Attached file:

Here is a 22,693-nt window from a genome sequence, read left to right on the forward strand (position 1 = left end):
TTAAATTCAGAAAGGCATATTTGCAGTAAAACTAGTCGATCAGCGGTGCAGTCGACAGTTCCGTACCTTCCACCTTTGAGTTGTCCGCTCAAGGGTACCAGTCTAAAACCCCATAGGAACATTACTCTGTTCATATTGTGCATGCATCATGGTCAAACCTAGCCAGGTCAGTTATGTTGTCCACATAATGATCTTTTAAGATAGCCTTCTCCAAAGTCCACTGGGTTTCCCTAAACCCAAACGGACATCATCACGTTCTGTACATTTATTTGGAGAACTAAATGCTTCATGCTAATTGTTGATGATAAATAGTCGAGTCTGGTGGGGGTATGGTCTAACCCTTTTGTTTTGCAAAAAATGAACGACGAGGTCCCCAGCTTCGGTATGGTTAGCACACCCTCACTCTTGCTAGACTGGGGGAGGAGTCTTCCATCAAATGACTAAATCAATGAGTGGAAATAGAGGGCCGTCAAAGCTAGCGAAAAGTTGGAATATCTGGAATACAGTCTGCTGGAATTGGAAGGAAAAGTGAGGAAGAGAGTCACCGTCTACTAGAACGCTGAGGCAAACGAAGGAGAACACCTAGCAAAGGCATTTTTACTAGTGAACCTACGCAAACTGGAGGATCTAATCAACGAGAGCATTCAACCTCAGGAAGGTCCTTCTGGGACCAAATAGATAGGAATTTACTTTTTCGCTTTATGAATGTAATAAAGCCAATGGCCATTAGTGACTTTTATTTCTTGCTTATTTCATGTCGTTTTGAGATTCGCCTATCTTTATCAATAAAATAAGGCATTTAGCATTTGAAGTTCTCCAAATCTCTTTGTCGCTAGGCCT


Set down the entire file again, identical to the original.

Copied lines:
Here is a 22,693-nt window from a genome sequence, read left to right on the forward strand (position 1 = left end):
TTAAATTCAGAAAGGCATATTTGCAGTAAAACTAGTCGATCAGCGGTGCAGTCGACAGTTCCGTACCTTCCACCTTTGAGTTGTCCGCTCAAGGGTACCAGTCTAAAACCCCATAGGAACATTACTCTGTTCATATTGTGCATGCATCATGGTCAAACCTAGCCAGGTCAGTTATGTTGTCCACATAATGATCTTTTAAGATAGCCTTCTCCAAAGTCCACTGGGTTTCCCTAAACCCAAACGGACATCATCACGTTCTGTACATTTATTTGGAGAACTAAATGCTTCATGCTAATTGTTGATGATAAATAGTCGAGTCTGGTGGGGGTATGGTCTAACCCTTTTGTTTTGCAAAAAATGAACGACGAGGTCCCCAGCTTCGGTATGGTTAGCACACCCTCACTCTTGCTAGACTGGGGGAGGAGTCTTCCATCAAATGACTAAATCAATGAGTGGAAATAGAGGGCCGTCAAAGCTAGCGAAAAGTTGGAATATCTGGAATACAGTCTGCTGGAATTGGAAGGAAAAGTGAGGAAGAGAGTCACCGTCTACTAGAACGCTGAGGCAAACGAAGGAGAACACCTAGCAAAGGCATTTTTACTAGTGAACCTACGCAAACTGGAGGATCTAATCAACGAGAGCATTCAACCTCAGGAAGGTCCTTCTGGGACCAAATAGATAGGAATTTACTTTTTCGCTTTATGAATGTAATAAAGCCAATGGCCATTAGTGACTTTTATTTCTTGCTTATTTCATGTCGTTTTGAGATTCGCCTATCTTTATCAATAAAATAAGGCATTTAGCATTTGAAGTTCTCCAAATCTCTTTGTCGCTAGGCCT